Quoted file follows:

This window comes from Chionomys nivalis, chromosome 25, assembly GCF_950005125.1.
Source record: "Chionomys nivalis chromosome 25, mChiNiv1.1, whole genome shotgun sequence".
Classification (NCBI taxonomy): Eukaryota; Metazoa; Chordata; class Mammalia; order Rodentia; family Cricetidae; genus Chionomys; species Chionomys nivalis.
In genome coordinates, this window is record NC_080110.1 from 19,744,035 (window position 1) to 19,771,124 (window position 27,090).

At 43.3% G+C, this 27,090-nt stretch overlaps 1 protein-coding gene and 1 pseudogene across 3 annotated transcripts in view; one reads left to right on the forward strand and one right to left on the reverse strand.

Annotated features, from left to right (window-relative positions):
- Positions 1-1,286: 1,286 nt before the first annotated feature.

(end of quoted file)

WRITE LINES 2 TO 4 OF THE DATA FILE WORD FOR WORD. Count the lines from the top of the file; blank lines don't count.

Source record: "Chionomys nivalis chromosome 25, mChiNiv1.1, whole genome shotgun sequence".
Classification (NCBI taxonomy): Eukaryota; Metazoa; Chordata; class Mammalia; order Rodentia; family Cricetidae; genus Chionomys; species Chionomys nivalis.
In genome coordinates, this window is record NC_080110.1 from 19,744,035 (window position 1) to 19,771,124 (window position 27,090).